New applications for U.S. unemployment insurance benefits rose last week to their highest rate since February, but remained at levels considered consistent with a firming labor market.
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Initial claims for state unemployment benefits rose 15,000 to a seasonally adjusted 297,000 for the week that ended July 4, the U.S. Department of Labor said on Thursday.
The previous week's claims were revised to 282,000, showing that 1,000 more people filed than initially reported. Economists polled by Reuters had expected new applications to fall to 275,000 last week.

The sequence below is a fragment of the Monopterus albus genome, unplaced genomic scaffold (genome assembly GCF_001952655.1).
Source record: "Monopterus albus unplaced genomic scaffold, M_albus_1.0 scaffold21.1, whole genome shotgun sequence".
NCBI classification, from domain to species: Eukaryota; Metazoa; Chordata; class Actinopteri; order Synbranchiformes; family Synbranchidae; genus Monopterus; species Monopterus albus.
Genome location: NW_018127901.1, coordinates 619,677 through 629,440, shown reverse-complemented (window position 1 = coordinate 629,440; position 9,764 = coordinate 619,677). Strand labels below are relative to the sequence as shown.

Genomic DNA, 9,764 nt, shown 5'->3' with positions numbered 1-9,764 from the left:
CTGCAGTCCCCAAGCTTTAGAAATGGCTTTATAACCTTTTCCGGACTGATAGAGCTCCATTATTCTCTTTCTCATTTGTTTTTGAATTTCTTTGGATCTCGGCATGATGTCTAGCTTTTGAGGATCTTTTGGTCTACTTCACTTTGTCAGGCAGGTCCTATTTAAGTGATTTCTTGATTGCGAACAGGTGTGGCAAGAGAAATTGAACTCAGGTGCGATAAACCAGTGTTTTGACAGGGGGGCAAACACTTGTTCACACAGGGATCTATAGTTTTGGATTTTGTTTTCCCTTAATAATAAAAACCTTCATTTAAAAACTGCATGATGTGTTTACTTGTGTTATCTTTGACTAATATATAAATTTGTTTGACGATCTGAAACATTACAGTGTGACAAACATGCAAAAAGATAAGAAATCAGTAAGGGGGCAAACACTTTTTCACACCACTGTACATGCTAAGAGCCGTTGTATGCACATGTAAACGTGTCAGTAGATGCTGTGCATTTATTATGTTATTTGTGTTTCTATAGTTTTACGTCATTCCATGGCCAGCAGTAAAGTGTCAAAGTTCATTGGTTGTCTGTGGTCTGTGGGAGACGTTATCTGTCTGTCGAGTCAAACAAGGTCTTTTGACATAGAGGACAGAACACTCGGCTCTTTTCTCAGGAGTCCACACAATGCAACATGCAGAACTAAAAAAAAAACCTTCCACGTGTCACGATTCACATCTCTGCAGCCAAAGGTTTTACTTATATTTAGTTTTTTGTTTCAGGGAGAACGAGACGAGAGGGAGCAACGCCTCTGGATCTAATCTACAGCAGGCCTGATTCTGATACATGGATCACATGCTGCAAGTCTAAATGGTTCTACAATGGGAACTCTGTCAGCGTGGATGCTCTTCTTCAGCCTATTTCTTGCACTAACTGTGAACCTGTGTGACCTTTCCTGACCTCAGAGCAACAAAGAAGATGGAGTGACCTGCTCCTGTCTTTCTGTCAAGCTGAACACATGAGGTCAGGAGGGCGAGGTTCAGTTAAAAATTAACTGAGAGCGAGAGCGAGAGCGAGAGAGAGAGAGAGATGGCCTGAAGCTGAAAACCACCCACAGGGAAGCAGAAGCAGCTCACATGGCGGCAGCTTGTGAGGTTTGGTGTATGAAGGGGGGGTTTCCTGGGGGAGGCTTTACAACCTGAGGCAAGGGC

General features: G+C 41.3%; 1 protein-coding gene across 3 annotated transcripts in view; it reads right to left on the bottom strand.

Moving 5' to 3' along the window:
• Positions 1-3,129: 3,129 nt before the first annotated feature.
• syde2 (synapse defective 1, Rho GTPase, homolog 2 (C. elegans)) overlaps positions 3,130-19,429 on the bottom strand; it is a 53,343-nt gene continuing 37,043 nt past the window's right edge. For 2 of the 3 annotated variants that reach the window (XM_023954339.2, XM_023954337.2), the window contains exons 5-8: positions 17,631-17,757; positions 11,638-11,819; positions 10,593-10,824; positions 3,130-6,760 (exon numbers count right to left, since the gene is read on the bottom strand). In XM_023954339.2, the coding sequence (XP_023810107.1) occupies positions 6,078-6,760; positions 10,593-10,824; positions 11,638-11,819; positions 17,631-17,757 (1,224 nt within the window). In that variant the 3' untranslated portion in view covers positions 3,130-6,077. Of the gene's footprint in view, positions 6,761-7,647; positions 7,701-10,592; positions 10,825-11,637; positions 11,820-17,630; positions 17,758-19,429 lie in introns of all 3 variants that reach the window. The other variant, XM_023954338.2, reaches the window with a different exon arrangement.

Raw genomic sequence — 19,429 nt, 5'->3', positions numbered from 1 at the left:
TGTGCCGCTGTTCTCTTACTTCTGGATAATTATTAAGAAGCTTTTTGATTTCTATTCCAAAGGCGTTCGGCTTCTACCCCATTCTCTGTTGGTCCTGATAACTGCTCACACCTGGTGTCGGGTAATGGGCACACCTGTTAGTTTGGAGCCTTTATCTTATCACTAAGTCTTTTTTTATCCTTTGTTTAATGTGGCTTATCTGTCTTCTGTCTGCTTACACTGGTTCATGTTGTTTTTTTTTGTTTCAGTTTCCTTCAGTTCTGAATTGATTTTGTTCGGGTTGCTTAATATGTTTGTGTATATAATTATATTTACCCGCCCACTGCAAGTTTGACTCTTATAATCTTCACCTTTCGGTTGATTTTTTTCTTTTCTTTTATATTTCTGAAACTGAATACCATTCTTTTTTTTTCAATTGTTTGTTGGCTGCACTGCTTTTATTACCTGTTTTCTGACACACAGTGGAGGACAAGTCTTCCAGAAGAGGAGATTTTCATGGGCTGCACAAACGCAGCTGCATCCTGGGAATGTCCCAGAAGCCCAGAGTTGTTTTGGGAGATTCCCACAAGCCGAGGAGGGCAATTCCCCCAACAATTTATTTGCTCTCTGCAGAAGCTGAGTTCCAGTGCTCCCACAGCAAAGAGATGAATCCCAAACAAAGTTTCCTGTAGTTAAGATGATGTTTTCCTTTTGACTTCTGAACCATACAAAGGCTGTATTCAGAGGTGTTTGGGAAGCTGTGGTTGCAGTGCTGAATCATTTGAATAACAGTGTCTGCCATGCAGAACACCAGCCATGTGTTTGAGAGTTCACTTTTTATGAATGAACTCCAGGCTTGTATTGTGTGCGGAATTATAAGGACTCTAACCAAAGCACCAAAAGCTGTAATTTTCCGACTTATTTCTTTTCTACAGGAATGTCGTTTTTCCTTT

Thursday's jobless claims report marks the 18th consecutive week of new filings below 300,000, which is seen as a sign that the labor market is improving.
A Labor Department analyst said there was nothing unusual in the latest claims report.
The four-week moving average of claims, which smoothes out week-to-week fluctuations and is therefore considered a better gauge of the labor market, rose 4,500 to 279,500 last week.
A government report last week showed employers adding 223,000 jobs last month and the U.S. unemployment rate sliding to 5.3 percent.
Continued claims - the number of people still claiming jobless benefits after an initial week of aid - rose 69,000 to 2.334 million in the week ended June 27, the Labor Department said. (Reporting by Elvina Nawaguna; Editing by Andrea Ricci)